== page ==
Fairfield in the First World War is my attempt to shine a light on the contribution made by the residents of my neighbourhood 100 years ago. It’s a micro history that focuses a lot of attention on a one mile strip of land two blocks wide situated thousands of miles from the front lines of France and Flanders. It’s also my patch, the one I’ve spent the better part of 20 years living in and exploring on foot. Note: the area I’ve focused on encompasses about one quarter Fairfield and not the entire neighbourhood.
Pulling together the data upon which these maps are based was time consuming but very rewarding, and to be honest I was startled by the numbers. To begin I’m publishing three Google Maps that illustrate, in no uncertain terms, the considerable contribution and sacrifice made by local families a century ago.
Among the 114 individuals identified there were some amazing discoveries: the Levirs family which included a father and three sons – the two youngest of whom enlisted when they were 14 and 15 years old; that three soldiers died at Vimy Ridge on April 9, 1917; that no fewer than five Nursing Sisters joined the Canadian Army Medical Corps; the McCannel brothers Donald and Neil, both gunners in the CFA who died six weeks apart and Neil only five days before the signing of the Armistice; and that of the 114 who served only three were conscripted.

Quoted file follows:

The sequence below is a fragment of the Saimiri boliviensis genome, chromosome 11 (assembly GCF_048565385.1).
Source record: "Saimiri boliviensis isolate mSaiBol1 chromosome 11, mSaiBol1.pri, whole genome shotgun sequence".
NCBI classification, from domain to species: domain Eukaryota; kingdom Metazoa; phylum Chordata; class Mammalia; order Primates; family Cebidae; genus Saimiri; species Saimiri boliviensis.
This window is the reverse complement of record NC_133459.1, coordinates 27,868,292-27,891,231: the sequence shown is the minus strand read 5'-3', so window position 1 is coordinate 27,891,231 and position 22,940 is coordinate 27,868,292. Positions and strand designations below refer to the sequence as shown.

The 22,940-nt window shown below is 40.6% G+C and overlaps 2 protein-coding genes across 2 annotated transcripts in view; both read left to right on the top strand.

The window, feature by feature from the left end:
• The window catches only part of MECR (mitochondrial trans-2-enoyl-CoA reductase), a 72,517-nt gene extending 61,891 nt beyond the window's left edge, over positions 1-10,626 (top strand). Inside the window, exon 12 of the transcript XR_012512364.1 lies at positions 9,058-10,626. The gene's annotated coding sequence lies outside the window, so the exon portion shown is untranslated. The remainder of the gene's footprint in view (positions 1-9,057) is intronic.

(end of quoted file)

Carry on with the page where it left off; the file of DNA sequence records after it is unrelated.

I will add to Fairfield in the First World War over the coming months and look forward to researching and sharing the stories of Fairfield’s soldiers and nurses. In the meantime please check out my Fairfield in the First World War – Background Info page for more information on Fairfield as well as the sources and techniques used to compile this data.